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Wednesday, August 7, 2019

The 2019 Illahe Rare Bulbs Catalog updated availability

Illahe Rare Bulbs 2019 catalog





Scroll down below for the updated list with the most current availability



SPECIALTY BULB LIST 2019
Greetings,
                Well here we are another year, another bulb list, I made a brilliant career move back to plants full time and it has felt really great. This summer has been unusually humid, so much so that the Crape Myrtle in the driveway had powdery mildew and I’ve never seen that before.  I’m definitely thankful for a more mild summer although I could also do without the humidity.  I’ve noticed that a few of the fall bloomers seem to want to be flowering early, so don’t be surprised if you order a fall bloomer and find it in flower.  As always I owe a huge thank you to Jane McGary for stock and advice and most of all inspiration to keep at this through the years. I’d also like to say a huge thank you to Diana Reeck: her work with Erythroniums the last few years has been inspiring to me as well. Of course thank you to the loyal customers -- without you this wouldn’t be possible.
 I’ll probably be done shipping in 2-3 weeks at the most. I’ll do my best to update the list as stuff sells out. As always, numbers of some stuff are very limited, so order right away if you see something you want.
The Nursery: Illahe Nursery and Garden is located in the South Salem hills of the Central Willamette Valley of Oregon at 600 feet in elevation. The climate here has been described as Mediterranean, although it really is cooler and wetter. Rainfall occurs here primarily between the months of October and May and ranges between 40 and 80 inches. Temperatures in the winter rarely fall below 20 deg. F in the winter, but the last few winters have seen temperatures as low as 9 deg. F inside an unheated greenhouse. Summers are generally dry. The Jory loam soil here is deep and extremely fertile. Agriculture in the immediate vicinity is mostly Christmas tree production, vineyards , nursery and grass seed production.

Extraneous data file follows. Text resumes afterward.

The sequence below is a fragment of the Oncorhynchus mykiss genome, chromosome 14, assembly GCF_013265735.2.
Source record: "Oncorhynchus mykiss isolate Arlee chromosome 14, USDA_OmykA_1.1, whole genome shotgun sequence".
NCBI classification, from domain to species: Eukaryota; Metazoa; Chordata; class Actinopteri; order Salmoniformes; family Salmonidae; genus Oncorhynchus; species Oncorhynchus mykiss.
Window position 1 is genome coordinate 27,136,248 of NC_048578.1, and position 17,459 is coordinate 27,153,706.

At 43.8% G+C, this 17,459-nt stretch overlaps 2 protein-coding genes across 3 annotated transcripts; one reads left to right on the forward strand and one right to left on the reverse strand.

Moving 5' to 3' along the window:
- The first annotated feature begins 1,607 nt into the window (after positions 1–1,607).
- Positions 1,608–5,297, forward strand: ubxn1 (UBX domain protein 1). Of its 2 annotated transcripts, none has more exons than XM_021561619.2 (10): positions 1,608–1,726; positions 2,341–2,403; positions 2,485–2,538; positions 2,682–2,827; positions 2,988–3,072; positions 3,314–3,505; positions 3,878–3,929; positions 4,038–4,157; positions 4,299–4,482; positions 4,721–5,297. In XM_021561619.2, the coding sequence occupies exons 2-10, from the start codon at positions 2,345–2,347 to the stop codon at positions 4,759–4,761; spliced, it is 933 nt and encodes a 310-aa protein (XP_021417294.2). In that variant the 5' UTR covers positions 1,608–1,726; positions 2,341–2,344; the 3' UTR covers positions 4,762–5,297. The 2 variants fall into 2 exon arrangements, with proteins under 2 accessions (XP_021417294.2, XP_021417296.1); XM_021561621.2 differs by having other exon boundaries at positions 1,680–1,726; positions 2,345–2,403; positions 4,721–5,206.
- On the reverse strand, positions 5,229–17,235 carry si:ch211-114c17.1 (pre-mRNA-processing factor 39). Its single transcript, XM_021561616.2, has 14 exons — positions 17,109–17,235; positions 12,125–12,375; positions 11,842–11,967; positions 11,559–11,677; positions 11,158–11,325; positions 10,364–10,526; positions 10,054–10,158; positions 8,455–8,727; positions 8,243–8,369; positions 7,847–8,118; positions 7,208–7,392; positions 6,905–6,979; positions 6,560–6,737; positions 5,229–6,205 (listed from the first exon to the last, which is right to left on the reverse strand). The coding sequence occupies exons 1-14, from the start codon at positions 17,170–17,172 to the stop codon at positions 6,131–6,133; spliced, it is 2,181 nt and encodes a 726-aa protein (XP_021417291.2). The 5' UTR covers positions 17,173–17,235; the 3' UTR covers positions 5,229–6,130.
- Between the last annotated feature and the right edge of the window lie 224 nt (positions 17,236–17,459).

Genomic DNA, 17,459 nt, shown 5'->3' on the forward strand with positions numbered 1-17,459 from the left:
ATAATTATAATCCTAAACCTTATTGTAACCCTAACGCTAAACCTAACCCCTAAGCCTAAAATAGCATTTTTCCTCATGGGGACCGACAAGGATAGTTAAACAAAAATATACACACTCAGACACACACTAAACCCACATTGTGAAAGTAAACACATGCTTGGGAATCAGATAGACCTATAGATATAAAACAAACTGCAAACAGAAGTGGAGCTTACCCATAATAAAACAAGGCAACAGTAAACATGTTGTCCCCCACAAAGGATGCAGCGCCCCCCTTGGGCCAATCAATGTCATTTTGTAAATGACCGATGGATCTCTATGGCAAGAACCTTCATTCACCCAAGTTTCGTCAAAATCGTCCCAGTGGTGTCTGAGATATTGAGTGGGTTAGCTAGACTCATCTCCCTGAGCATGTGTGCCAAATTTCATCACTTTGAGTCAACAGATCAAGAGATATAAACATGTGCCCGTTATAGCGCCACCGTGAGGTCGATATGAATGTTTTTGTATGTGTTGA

To see pictures of the bulbs, please visit the Illahe blog at www.illaherarebulbs.blogspot.com,  or try The Random House Book of Bulbs by Martyn Rix and Roger Phillips,  or the highly recommended Pacific Bulb Society website: www.pacificbulbsociety.org.
Size of  bulbs: Bulbs have been selected for large size in hopes of providing flowering in the shortest period possible, but some bulbs are available in smaller sizes and those are noted below. Often newly potted bulbs need a year to settle in before flowering. All bulbs are priced per single bulb, unless otherwise noted.
Hardiness: I’m going to do away with this text section as I have recently delved back into growing some South African and South American species. I’ll really have to put this onto the customer to determine hardiness in the local growing area. I will say that I grow primarily in an unheated greenhouse, in western Oregon’s Willamette Valley, and I have personally seen temperatures here as low as 9 degrees F., although I will bring tender species into an unheated garage that provides a few degrees of protection, and I commonly use frost blankets in the greenhouse.